Weirdest Friday news dump ever.
Very late in the day on Oct. 14, the Obama administration released a lot of politically problematic information, including the news that the deficit for 2011 hit $1.3 trillion (the second biggest ever, after 2009) and that it's abandoning the CLASS Act, one of the more expensive and unwieldy appendages of "Obamacare."
One other thing: The White House announced we're putting boots on the ground in sub-Saharan Africa.
President Obama notified Congress that he's sending about 100 combat-equipped troops to advise African forces on how best to kill or capture (but hopefully kill) one of the truly hideous villains breathing today, Joseph Kony, and destroy his militia cult, the Lord's Resistance Army.
And Obama is absolutely right to do it.
The news was so sudden, unexpected and just plain odd that the reaction from both left and right has been hurried and confused. Many claims are simply wrong. For instance, the LRA is not a "Christian" militia. The LRA routinely burns down churches and slaughters the congregants, but usually not before raping and mutilating them.
Kony is a classic example of the charismatic terrorist cult leader. He blends indigenous witchcraft with bits of Christianity and Islam (soldiers pray the rosary and bow to Mecca) to brainwash his uneducated, terrified flock of hostages and child soldiers, many of whom were forced to murder their own parents.
Here's a graphic passage from a 2006 report from Christianity Today on the LRA:
"Under threat of death, LRA child soldiers attack villages, shooting and cutting off people's lips, ears, hands, feet, or breasts, at times force-feeding the severed body parts to victims' families. Some cut open the bellies of pregnant women and tear their babies out. Men and women are gang-raped. As a warning to those who might report them to Ugandan authorities, they bore holes in the lips of victims and padlock them shut. Victims are burned alive or beaten to death with machetes and clubs. The murderous task is considered properly executed only when the victim is mutilated beyond recognition."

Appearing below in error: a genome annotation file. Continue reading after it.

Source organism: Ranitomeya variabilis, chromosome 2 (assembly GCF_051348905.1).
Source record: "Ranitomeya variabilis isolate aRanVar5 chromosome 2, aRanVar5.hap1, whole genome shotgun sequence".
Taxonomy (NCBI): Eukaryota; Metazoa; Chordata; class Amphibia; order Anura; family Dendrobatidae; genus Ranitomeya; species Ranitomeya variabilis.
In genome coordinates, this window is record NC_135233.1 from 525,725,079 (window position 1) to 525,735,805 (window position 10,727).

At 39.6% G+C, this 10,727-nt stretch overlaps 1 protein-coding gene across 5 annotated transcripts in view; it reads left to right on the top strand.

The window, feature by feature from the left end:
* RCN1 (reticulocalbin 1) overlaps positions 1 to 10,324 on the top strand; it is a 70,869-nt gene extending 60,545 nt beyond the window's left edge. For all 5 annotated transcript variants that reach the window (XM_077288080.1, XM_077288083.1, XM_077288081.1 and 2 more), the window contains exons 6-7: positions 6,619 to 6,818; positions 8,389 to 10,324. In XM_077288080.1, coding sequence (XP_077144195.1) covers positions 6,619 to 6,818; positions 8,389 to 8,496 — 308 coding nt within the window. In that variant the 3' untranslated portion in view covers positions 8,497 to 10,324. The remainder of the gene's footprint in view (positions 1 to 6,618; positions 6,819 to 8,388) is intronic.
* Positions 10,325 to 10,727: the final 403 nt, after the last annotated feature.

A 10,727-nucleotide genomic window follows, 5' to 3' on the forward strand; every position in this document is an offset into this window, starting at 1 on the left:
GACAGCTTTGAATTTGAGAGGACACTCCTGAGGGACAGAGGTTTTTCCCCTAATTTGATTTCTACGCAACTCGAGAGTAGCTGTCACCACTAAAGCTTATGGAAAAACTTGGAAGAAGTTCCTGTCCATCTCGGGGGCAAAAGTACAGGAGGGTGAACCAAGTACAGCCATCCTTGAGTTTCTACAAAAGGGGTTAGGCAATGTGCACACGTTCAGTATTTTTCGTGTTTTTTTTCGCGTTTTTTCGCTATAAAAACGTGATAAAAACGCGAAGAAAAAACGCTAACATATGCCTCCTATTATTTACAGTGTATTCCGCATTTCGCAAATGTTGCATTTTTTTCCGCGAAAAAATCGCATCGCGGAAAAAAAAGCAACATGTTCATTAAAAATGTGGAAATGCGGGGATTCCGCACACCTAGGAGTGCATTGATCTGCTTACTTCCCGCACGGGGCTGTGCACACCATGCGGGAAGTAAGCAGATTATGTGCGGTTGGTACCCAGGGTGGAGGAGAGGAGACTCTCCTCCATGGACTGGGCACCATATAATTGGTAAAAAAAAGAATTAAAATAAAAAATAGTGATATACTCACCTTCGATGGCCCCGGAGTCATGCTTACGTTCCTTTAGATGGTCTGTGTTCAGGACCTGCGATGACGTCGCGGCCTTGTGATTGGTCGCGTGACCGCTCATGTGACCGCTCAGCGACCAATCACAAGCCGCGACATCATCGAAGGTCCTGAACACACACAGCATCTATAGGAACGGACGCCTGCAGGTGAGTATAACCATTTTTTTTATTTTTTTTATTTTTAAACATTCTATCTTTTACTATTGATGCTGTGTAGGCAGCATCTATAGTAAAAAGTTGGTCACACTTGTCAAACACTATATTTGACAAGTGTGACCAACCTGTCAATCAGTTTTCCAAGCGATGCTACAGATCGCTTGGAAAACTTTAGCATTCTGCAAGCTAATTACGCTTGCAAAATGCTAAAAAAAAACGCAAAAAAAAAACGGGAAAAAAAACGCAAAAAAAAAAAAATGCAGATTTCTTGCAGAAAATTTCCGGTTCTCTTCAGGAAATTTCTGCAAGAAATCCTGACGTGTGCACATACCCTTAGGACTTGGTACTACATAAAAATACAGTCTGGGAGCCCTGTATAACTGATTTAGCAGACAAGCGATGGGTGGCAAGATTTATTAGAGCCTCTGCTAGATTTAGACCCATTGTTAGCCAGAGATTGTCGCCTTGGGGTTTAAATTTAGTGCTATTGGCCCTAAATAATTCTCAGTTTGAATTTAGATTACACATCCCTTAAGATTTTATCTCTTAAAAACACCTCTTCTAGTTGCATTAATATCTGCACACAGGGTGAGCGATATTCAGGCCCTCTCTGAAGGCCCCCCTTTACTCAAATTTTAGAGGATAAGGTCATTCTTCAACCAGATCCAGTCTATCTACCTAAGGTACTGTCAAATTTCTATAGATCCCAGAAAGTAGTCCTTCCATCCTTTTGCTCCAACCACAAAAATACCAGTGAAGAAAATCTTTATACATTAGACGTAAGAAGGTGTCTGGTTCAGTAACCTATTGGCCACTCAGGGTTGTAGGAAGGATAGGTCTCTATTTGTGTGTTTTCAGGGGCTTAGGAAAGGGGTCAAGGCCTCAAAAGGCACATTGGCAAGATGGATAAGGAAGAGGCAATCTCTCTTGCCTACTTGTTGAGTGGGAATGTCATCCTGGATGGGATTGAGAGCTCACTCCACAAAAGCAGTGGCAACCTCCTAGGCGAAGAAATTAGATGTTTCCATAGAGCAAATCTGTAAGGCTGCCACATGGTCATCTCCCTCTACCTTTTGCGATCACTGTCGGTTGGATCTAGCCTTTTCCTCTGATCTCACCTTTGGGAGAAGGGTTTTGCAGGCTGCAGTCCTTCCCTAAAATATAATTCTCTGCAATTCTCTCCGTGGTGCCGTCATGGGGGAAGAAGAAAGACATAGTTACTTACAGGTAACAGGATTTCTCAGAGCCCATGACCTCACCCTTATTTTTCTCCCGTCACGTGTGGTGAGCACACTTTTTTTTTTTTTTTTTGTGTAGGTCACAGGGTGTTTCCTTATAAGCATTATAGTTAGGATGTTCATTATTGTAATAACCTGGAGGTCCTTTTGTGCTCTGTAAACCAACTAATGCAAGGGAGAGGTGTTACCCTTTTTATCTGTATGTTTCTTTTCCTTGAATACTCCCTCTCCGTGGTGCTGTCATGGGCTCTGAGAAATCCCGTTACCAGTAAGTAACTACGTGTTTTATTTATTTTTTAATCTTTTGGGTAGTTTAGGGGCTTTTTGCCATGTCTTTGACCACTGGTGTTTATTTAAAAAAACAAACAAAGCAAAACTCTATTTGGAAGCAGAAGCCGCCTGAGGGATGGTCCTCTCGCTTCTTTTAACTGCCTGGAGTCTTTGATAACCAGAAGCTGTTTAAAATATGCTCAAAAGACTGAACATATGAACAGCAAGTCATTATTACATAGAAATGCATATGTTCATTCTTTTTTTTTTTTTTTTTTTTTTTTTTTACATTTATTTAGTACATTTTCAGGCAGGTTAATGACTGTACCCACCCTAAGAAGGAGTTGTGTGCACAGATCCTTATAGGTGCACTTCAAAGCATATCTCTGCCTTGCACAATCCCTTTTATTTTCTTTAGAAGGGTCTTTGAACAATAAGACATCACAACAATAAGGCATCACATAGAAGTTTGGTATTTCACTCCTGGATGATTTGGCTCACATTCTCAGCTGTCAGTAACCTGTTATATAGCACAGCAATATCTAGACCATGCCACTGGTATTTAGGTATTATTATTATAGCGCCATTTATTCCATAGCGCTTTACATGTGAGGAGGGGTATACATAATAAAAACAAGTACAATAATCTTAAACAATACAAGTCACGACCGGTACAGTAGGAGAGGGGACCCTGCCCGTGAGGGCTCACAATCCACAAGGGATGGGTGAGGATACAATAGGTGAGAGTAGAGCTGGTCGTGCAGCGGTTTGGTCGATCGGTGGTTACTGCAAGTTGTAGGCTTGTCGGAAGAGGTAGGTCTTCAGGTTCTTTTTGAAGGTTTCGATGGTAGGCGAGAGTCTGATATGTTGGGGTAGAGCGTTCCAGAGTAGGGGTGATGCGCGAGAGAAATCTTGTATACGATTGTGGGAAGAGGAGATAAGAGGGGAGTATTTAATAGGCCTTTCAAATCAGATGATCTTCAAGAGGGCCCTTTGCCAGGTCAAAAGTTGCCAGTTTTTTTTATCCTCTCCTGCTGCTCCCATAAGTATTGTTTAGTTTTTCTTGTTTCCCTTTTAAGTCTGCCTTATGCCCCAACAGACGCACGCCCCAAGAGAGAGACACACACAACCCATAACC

It's also worth noting that Obama is acting in compliance with a bill unanimously passed by both houses of Congress in 2009, which called for "increased, comprehensive U.S. efforts to help mitigate and eliminate the threat posed by the LRA to civilians and regional stability."
Obama says that he's sending troops to protect our national security. Yes, the LRA is a terrorist group, but it's not at war with us. One could argue that improving our standing in Africa, particularly given China's rising influence and jihadism's spread, is a worthy foreign policy goal. But that's all a stretch, given Obama's past skepticism toward interventionism (as a presidential candidate, he said it was worth risking a potential genocide in Iraq to pull our troops as quickly as possible) and his almost incomprehensibly incoherent principles for where we should intervene (Libya, Yemen) and where we should not (Iran, Syria).
No, this is really just do-goodery, pure and simple.
And for that reason, the only serious argument against the deployment is that our troops are spread too thin to be distracted by charity work. It's a fair argument, and one that will rightly come up again when Democrats lobby for debilitating defense cuts.
Still, assuming the military can handle the load and the strategy's been properly vetted, the only reasons for the White House to be embarrassed have to do with its own convoluted rationales, precedents and political constituencies.
Under President George W. Bush, critics might have called this sort of thing an instance of "cowboy foreign policy." I never understood why the term was an insult. Cowboys do good when they can and where they can. They may not go looking for trouble, but they don't hide from it either. Yes, in movies and books, cowboys usually only shoot when somebody else has shot at them first. But every now and then a villain comes along who is so vile, so repugnant, so contrary to decency that the cowboy does what he has to do on the grounds that some men just need killing.
Joseph Kony strikes me as such a man.Copyright © 2014, Los Angeles Times